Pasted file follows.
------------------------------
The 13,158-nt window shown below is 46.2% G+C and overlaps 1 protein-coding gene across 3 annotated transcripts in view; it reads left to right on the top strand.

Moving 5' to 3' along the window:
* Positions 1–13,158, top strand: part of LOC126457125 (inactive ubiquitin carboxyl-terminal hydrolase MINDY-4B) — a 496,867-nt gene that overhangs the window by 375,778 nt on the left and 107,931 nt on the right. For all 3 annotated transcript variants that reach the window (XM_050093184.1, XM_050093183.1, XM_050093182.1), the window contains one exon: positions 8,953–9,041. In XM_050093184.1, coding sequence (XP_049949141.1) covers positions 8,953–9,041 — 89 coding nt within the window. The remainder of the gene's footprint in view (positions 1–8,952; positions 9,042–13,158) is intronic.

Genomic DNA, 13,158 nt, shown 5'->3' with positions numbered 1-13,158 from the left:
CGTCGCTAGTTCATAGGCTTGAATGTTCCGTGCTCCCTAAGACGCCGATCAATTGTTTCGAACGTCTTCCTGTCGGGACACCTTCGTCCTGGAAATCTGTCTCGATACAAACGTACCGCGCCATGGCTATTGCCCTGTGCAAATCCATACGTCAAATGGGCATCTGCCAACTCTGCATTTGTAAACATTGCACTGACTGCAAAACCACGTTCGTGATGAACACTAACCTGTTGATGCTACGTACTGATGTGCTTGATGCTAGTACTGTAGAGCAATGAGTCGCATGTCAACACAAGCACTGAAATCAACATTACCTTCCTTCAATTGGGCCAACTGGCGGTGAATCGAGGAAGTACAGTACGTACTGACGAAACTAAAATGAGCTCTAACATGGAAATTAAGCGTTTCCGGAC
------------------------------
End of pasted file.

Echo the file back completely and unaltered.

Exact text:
The 13,158-nt window shown below is 46.2% G+C and overlaps 1 protein-coding gene across 3 annotated transcripts in view; it reads left to right on the top strand.

Moving 5' to 3' along the window:
* Positions 1–13,158, top strand: part of LOC126457125 (inactive ubiquitin carboxyl-terminal hydrolase MINDY-4B) — a 496,867-nt gene that overhangs the window by 375,778 nt on the left and 107,931 nt on the right. For all 3 annotated transcript variants that reach the window (XM_050093184.1, XM_050093183.1, XM_050093182.1), the window contains one exon: positions 8,953–9,041. In XM_050093184.1, coding sequence (XP_049949141.1) covers positions 8,953–9,041 — 89 coding nt within the window. The remainder of the gene's footprint in view (positions 1–8,952; positions 9,042–13,158) is intronic.

Genomic DNA, 13,158 nt, shown 5'->3' with positions numbered 1-13,158 from the left:
CGTCGCTAGTTCATAGGCTTGAATGTTCCGTGCTCCCTAAGACGCCGATCAATTGTTTCGAACGTCTTCCTGTCGGGACACCTTCGTCCTGGAAATCTGTCTCGATACAAACGTACCGCGCCATGGCTATTGCCCTGTGCAAATCCATACGTCAAATGGGCATCTGCCAACTCTGCATTTGTAAACATTGCACTGACTGCAAAACCACGTTCGTGATGAACACTAACCTGTTGATGCTACGTACTGATGTGCTTGATGCTAGTACTGTAGAGCAATGAGTCGCATGTCAACACAAGCACTGAAATCAACATTACCTTCCTTCAATTGGGCCAACTGGCGGTGAATCGAGGAAGTACAGTACGTACTGACGAAACTAAAATGAGCTCTAACATGGAAATTAAGCGTTTCCGGAC